With the inauguration of the Trump administration just on the doorstep, corporations around the globe are proclaiming huge investments in the United States. Jack Ma, the executive chairman of Alibaba Group, met with Trump in New York on Jan. 9 (local time) and promised to create a million jobs in the U.S. in the next five years. This is more than twenty times the 50,000 that Son Jeong-ui (Masayoshi Son), the chief executive officer of SoftBank Mobile, promised last December. Toyota also decided to invest $10 billion over the next five years, leading to reports of “Trumphobia” spreading in the Detroit motor show.
The Sino-Japanese investment competition is an attempt to circumvent Trump’s tax threats and have the upper hand in future investments. Chairman Ma even offered to help U.S. farmers in the Midwest sell their agricultural products to China through Alibaba’s trading platform – an offer much appreciated by Trump. It’s not surprising that Trump called him "a great, great entrepreneur, one of the best in the world." It’s also notable that Chinese and Japanese corporations are going above and beyond the call of duty, taking it on themselves to act as private diplomatic envoys. The executives of these corporations are credited with helping to clear the air by actively engaging in meetings with Trump. The businessmen are said to have strategized with their governments to plan negotiations on the sly.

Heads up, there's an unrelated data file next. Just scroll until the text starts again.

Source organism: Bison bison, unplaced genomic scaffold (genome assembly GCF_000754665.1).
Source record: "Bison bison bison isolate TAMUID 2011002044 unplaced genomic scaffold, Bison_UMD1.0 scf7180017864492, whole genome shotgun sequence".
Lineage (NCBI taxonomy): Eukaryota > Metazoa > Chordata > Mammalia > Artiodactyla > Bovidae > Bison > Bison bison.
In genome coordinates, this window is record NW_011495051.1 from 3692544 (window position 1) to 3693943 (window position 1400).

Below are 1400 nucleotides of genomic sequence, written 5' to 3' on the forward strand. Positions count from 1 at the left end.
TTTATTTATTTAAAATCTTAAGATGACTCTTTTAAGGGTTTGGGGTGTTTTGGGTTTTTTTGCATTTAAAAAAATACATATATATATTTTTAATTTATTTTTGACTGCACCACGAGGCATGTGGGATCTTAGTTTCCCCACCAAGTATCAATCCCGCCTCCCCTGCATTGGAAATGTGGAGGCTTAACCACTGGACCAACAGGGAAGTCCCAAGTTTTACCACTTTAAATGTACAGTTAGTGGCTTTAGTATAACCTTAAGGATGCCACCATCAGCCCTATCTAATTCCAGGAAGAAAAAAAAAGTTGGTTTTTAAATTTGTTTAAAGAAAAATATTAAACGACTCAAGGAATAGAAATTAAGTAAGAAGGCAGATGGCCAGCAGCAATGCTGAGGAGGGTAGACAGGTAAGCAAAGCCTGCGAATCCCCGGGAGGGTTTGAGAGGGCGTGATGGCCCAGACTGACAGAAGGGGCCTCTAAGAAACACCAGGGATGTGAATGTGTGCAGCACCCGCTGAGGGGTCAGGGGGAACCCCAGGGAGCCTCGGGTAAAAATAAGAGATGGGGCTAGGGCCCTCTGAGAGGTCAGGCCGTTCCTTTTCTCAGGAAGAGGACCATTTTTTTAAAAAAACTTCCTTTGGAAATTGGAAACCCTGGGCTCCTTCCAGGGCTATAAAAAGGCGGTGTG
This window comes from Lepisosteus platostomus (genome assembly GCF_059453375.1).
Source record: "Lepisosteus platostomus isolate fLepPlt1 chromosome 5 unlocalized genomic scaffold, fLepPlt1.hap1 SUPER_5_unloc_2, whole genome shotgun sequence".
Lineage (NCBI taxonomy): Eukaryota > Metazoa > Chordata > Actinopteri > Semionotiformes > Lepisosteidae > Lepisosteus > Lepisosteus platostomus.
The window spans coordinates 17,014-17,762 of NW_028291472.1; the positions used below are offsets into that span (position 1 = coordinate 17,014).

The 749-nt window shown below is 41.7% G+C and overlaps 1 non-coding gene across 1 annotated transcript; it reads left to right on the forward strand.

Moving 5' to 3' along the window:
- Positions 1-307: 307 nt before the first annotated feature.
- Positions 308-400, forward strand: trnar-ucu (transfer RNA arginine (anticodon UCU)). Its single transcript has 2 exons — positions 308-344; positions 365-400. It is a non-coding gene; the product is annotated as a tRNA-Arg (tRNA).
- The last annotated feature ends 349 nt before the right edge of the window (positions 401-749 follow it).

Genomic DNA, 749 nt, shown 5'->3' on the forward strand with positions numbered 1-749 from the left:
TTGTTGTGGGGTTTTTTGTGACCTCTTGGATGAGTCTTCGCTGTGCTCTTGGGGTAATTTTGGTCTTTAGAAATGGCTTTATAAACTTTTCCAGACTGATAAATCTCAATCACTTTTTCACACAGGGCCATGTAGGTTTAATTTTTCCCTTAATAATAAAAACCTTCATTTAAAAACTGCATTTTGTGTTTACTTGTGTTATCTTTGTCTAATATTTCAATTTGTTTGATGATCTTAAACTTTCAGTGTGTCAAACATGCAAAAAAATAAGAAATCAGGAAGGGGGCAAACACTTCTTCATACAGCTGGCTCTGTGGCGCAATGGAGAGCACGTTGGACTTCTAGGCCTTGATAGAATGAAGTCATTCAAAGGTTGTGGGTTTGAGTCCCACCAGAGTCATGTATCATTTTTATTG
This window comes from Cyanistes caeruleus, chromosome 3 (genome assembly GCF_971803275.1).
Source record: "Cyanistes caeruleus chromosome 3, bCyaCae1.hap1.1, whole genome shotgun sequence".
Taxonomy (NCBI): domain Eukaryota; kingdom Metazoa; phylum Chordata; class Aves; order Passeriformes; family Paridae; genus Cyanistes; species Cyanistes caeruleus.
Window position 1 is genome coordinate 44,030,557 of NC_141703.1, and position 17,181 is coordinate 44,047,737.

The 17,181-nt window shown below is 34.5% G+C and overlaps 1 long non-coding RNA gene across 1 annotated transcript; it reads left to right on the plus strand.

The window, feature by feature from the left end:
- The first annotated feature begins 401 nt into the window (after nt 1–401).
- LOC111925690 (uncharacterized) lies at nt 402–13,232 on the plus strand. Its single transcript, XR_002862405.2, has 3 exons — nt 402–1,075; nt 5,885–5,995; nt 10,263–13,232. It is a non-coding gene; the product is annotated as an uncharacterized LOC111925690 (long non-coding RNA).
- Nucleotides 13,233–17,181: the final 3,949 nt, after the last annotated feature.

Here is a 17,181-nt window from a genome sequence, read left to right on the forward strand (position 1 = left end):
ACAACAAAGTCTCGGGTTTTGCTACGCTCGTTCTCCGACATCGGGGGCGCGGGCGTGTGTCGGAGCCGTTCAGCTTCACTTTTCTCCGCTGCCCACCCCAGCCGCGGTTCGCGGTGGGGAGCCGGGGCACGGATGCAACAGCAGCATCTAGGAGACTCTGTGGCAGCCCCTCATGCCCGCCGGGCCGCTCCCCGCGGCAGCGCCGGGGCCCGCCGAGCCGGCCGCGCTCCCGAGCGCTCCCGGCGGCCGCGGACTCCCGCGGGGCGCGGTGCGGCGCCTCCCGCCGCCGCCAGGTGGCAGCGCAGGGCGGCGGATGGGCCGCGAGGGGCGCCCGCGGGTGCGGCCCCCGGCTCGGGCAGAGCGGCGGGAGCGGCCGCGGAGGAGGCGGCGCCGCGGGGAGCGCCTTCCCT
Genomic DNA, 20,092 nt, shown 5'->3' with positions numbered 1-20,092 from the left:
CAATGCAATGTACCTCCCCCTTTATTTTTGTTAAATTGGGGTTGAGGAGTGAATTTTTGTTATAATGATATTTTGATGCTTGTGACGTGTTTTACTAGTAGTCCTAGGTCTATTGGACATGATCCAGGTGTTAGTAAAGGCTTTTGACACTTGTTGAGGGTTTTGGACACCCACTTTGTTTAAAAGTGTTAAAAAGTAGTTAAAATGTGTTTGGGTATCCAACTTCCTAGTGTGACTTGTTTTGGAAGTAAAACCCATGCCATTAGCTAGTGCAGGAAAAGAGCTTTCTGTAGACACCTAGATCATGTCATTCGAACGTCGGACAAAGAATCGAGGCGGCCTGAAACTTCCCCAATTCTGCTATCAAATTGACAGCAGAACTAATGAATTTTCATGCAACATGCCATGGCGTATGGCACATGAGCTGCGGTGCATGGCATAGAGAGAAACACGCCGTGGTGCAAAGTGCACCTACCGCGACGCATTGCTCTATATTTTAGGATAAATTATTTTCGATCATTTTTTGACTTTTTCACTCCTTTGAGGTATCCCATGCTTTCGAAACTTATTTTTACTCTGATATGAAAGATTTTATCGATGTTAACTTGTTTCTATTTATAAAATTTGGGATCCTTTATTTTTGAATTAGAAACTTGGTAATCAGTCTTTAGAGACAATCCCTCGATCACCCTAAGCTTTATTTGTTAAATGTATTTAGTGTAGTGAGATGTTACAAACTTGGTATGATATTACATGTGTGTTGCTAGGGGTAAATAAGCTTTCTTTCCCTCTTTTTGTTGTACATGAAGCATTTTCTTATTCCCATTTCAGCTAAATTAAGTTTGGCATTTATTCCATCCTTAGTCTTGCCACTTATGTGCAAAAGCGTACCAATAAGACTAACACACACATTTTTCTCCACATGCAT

While our rivals overseas are actively collaborating with the U.S. market, our government and our corporations are watching on the sidelines. Samsung and Hyundai Motors, both of whom have production bases in the U.S. and Mexico, are not doing much except cautiously and laboriously reviewing whether they should invest in the U.S. market as well. Furthermore, the heads of our biggest corporations are in dire straits as they have received departure prohibition orders for their involvement in the political scandal involving Choi Soon-sil. Businesses are currently anguished that investing in the U.S. will invoke criticism from politicians and labor unions. In these aspects, South Korea keeps losing ground and is finding itself in a tight spot, where the country can’t even manage its own businesses. If our businesses want to remain globally competitive, the realistic alternative is for us to jump on the bandwagon and get involved with Trumponomics as soon as possible. The faster we invest, the better. Our government should at least create a private task force to compile and tackle all the problems associated with our enterprises entering the market, and quickly provide measures to prepare for the reign of the Trump administration.